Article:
Report: Wall Street’s Opposition to Dodd-Frank Reforms Echoes Its Resistance to New Deal Financial Safeguards

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Report: Wall Street’s Opposition to Dodd-Frank Reforms Echoes Its Resistance to New Deal Financial Safeguards

Bedrock Consumer Protections Once Were Flogged as ‘Exceedingly Dangerous,’ ‘Monstrous Systems’ That Would ‘Cripple’ the Economy

WASHINGTON - As the nation approaches the first anniversary of the Dodd-Frank financial reform law, opponents are claiming that the new measure is extraordinarily damaging, especially to Main Street. But industry’s alarmist rhetoric bears striking resemblance to the last time it faced sweeping new safeguards: during the New Deal reforms. The parallels between the language used both then and now are detailed in a report released today by Public Citizen and the Cry Wolf Project.

In the decades since the Great Depression, Americans acknowledged the necessity of having safeguards in place to prevent another crash of the financial markets, including the creation of the Federal Deposit Insurance Corporation (FDIC) and the Securities and Exchange Commission (SEC), and laws requiring public companies to accurately disclose their financial affairs. Although these are now seen as bedrock protections when they were first introduced, Wall Street cried foul, the new report, “Industry Repeats Itself: The Financial Reform Fight,” found.
“The business community’s wildly inaccurate forecasts about the New Deal reforms devalue the credibility of the ominous predictions they are making today,” said Taylor Lincoln, research director of Public Citizen’s Congress Watch division and author of the report. “If history comes close to repeating itself, industry is going to look very silly for its hand-wringing over Dodd-Frank when people look back.”

In 1933, when a law was passed that provided government-backed insurance for most consumers’ bank deposits and gave the government authority to take control of failed banks and sell them to solvent institutions, the president of the American Bankers Association called the measure “exceedingly dangerous.” With creation of the FDIC, bank failures fell from 4,000 in 1933 to just 52 in 1934.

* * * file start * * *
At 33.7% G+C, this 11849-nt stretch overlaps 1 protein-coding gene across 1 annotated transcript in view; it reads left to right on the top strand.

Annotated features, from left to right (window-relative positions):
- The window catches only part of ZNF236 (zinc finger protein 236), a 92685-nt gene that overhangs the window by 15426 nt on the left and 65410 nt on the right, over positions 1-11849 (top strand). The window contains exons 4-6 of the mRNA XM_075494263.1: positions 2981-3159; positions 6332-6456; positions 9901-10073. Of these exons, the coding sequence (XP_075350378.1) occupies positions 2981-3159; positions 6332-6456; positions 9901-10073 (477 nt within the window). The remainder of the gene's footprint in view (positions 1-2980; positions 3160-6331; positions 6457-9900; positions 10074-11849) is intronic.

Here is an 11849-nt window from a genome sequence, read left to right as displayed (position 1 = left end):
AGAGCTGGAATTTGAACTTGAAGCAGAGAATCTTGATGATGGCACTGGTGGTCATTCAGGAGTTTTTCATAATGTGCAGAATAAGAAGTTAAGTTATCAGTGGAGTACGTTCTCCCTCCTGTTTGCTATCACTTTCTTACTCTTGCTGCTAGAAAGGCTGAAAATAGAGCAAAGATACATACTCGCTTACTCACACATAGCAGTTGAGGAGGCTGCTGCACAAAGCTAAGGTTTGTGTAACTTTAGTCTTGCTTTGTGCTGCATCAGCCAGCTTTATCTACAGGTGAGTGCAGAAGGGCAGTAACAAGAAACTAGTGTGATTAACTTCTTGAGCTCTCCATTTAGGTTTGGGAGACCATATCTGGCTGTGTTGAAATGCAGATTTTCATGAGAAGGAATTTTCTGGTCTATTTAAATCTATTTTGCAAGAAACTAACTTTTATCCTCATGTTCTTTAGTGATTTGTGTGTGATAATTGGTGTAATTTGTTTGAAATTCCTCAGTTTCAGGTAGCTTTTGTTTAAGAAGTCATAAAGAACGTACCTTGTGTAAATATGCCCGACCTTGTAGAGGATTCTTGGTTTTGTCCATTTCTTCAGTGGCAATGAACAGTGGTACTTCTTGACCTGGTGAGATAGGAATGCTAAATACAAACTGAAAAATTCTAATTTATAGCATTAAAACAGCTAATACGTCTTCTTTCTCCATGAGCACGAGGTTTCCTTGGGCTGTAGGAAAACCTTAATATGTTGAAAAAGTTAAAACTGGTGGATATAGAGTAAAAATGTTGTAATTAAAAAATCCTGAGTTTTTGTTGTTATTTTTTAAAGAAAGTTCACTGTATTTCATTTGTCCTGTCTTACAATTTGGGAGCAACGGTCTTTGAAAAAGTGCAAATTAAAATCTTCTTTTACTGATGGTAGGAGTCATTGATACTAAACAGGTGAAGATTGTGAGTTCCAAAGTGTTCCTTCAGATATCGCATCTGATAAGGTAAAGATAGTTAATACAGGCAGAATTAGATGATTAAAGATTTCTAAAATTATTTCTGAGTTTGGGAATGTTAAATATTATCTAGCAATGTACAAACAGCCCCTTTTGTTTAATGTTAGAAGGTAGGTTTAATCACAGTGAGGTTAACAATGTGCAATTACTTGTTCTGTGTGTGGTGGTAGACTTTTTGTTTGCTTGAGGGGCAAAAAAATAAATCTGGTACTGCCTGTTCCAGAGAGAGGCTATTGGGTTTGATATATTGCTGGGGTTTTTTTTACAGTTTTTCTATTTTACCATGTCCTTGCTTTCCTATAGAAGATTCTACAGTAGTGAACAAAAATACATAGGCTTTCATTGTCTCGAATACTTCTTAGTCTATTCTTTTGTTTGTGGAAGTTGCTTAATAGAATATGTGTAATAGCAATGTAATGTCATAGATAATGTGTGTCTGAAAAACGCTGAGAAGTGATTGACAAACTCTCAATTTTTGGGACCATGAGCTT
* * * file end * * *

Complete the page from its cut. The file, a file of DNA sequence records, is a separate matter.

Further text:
“Wall Street is still trying to stop the rules that will make our financial system safe,” said Donald Cohen, director of the Cry Wolf Project. “It’s just like they’ve been doing for 75 years.”

In the 1930s, the financial industry elevated its rhetoric during the debate over the Securities Act of 1934, which eventually established the SEC. The president of the U.S. Chamber of Commerce said requiring publicly traded companies to register their securities with  a federal commission would force a company to “sign away its constitutional rights to protect its property rights from being taken away from it without due process of law.” Today, the U.S. Chamber of Commerce hails the principles of the 1934 Act.

By 2010, the U.S. Chamber was busy warning, without merit, that Dodd-Frank would harm corner butchers and bakers because “Washington wants to make it even tougher on everyone.” Others cast the bill’s provisions as “stalking horses” for Washington to intervene in “virtually every facet of the U.S. economy” and even ruses for “kicking conservative media personalities off the air.”

In fact, the Dodd-Frank Wall Street Reform and Consumer Protection Act is designed to prevent another Wall Street crash, which really made it tough on everyone by causing massive job loss and severely hurting corner butchers and bakers, as well as retirees, families with mortgages and others. The Dodd-Frank law increases transparency (particularly in derivatives markets); creates a new Consumer Financial Protection Bureau to ensure that consumers receive straightforward information about financial products and to police abusive practices; improves corporate governance; increases capital requirements for banks; deters particularly large financial institutions from providing incentives for employees to take undue risks; and gives the government the ability to take failed investment institutions into receivership, similar to the FDIC’s authority regarding commercial banks. Much of it has yet to be implemented.

However the bottom line is that repetition of rhetoric is not adding weight to industry complaints; it is only making clear that it endlessly cries wolf.

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Public Citizen is a national, nonprofit consumer advocacy organization founded in 1971 to represent consumer interests in Congress, the executive branch and the courts.

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